Canadians Enjoy High Level of Health and Longevity

MedicalResearch.com Interview with:
"Drapeau au Parlement du Canada" by abdallahh is licensed under CC BY 2.0Dr. Justin Lang, PhD

Research Analyst, Public Health Agency of Canada

MedicalResearch.com: What is the background for this study? What are the main findings?

Response: This study is based on the Global Burden of Disease Study, which is led by the Institute of Health Metrics at the University of Washington. In this study, we present estimates from the Global Burden of Disease Study to describe the major causes of health loss among Canadians, and how these have changed from 1990 to 2016.

In 2016, cancers, cardiovascular diseases, musculoskeletal disorders, and mental and substance use disorders, combined, resulted in over half of the total health loss among Canadians as measured by disability adjusted life years. Disability-adjusted life years is a measure that combines both mortality, through years of life lost, and morbidity, through years lived with disability, into a single measure that allows us to compare health loss from different causes using the same metric.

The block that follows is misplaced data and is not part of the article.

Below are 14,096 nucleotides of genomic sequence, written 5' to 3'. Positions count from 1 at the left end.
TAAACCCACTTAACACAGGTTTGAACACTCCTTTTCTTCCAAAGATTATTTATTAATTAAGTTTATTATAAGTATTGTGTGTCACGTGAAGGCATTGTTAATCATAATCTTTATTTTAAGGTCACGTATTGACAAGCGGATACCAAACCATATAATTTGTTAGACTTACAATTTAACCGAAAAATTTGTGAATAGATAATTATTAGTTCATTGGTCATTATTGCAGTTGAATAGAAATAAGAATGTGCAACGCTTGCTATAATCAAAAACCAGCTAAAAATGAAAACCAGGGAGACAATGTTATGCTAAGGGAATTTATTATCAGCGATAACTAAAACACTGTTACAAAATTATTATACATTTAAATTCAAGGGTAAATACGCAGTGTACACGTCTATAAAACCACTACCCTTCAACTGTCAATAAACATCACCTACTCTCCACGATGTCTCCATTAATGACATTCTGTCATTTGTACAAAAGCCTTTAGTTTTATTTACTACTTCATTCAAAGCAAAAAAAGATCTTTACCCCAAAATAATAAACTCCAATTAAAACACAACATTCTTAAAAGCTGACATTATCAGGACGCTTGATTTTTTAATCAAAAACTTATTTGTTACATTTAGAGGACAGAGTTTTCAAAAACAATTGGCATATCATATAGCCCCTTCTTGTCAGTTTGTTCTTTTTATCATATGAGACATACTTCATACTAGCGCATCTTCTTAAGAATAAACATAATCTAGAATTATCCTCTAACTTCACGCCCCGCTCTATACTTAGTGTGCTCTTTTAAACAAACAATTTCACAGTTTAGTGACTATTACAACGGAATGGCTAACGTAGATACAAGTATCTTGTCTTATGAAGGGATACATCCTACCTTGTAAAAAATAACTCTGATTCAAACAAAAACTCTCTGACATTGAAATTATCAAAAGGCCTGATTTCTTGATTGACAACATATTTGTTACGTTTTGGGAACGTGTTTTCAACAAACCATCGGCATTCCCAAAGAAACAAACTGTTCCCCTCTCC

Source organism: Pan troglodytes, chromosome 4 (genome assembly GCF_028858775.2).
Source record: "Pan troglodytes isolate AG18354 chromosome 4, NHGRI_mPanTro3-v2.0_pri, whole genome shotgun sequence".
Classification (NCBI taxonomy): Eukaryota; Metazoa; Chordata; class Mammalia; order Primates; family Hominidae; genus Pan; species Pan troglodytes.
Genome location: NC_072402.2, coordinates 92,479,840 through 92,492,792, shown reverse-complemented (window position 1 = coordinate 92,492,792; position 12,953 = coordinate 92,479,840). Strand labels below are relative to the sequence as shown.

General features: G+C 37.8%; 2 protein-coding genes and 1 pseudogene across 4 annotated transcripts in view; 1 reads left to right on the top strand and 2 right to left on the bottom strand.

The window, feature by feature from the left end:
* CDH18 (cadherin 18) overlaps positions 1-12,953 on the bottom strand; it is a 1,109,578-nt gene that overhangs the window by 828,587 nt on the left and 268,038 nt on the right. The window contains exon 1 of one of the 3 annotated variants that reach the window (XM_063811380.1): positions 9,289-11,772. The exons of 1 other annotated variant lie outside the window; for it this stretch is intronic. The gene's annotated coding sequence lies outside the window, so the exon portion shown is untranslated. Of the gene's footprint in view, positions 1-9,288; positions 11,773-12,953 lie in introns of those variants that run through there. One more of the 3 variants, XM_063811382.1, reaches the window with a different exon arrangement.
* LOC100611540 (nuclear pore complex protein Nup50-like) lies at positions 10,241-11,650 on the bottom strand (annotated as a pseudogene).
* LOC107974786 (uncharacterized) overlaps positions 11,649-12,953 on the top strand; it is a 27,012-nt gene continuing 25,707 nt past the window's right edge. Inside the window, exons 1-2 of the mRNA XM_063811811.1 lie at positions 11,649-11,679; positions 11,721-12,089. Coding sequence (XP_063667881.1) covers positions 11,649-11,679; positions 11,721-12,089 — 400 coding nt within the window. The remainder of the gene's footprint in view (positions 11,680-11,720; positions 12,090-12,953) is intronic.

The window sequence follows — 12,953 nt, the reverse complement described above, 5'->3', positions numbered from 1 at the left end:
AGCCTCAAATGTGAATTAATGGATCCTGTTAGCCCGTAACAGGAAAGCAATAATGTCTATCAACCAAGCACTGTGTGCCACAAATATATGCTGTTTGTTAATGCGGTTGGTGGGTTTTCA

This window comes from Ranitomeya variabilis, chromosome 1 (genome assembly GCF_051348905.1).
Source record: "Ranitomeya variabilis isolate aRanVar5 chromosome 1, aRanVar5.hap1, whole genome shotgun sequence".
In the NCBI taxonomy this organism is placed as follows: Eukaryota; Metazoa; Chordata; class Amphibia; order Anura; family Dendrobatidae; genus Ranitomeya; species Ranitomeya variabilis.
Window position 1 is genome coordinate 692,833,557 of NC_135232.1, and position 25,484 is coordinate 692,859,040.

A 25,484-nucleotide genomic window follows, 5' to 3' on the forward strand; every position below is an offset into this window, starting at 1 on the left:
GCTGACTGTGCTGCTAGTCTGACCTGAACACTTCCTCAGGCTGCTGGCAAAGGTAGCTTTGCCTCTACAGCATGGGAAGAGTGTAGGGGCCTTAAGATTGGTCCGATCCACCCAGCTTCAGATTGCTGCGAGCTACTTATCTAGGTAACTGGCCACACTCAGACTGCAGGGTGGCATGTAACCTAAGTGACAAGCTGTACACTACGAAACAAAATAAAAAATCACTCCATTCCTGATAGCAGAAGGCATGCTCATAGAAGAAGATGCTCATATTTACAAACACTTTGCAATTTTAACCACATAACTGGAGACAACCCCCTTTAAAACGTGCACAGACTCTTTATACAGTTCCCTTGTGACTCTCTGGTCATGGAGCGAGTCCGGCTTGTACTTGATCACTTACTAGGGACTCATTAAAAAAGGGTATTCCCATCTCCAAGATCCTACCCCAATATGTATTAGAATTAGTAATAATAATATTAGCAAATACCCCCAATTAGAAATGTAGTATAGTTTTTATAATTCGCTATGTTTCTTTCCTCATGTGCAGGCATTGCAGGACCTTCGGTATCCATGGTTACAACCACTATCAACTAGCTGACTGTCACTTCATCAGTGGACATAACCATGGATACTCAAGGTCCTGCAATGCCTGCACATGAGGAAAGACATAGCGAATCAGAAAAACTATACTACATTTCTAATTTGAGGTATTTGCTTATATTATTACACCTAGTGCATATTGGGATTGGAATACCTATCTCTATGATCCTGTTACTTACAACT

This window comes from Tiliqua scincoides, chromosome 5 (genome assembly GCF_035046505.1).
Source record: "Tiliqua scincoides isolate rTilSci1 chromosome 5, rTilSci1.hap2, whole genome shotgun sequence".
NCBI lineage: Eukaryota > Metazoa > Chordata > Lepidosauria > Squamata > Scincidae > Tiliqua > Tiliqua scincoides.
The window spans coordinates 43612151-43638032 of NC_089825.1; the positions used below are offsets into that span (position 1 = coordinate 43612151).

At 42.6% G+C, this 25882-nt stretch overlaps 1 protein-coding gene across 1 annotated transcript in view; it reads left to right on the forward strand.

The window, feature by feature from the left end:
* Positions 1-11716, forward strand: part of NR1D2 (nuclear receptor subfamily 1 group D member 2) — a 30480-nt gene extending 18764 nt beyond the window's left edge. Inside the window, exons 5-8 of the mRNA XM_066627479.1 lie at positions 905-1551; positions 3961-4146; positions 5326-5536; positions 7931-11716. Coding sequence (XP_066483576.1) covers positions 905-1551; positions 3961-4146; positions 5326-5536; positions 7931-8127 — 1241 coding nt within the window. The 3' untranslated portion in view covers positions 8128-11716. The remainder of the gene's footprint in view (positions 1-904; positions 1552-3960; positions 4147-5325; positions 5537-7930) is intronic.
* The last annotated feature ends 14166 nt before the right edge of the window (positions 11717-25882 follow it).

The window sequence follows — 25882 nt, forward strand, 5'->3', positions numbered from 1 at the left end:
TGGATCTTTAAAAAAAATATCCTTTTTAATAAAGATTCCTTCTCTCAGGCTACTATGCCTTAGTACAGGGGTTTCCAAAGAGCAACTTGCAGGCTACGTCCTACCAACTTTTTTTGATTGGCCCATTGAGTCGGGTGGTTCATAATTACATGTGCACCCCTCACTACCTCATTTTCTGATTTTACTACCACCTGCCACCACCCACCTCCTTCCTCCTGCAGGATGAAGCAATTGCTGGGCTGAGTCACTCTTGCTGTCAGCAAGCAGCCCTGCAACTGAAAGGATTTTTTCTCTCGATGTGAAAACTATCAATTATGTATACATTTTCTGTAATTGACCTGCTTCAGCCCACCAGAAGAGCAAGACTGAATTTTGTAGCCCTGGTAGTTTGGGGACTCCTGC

The all-cause age-standardized years of life lost rate declined 12% between 2006 and 2016, while the all-cause age-standardized years lived with disability rate remained stable (+1%) and the all-cause age-standardized disability-adjusted life year rate declined by 5%.

Finally, between 1990 and 2016, there has been a shift in what contributes to health loss in Canada from premature mortality to disability. In 1990, 45% of total all-cause disability-adjusted life years were due to years lived with disability. By 2016, this proportion grew to 52%.  Continue reading

How Good Is Stroke Care in Canada?

MedicalResearch.com Interview with:
Michael Douglas Hill, MD, MSc
The Calgary Stroke Program, Department of Clinical Neurosciences
Hotchkiss Brain Institute
Associate Professor, University of Calgary
Calgary, Alta

MedicalResearch: What is the background for this study?

Dr. Hill:  We conducted an audit of stroke admissions to Canadian hospitals in all provinces.  We examined key metrics of quality stroke care focusing on the acute treatment.

Use of thrombolysis for stroke is a key quality metric in the Accreditation Canada standards for stroke care.  We found that the use of thrombolysis, while better than the past review (CMAJ. 2005 May 10;172(10):1307-12) remains low.  This is a marker for the overall quality of acute stroke care in Canada.  As expected, larger academic hospitals perform at a higher level than smaller community hospitals.

Overall, this study serves to quantify the gaps in the delivery of acute stroke care to Canadians.

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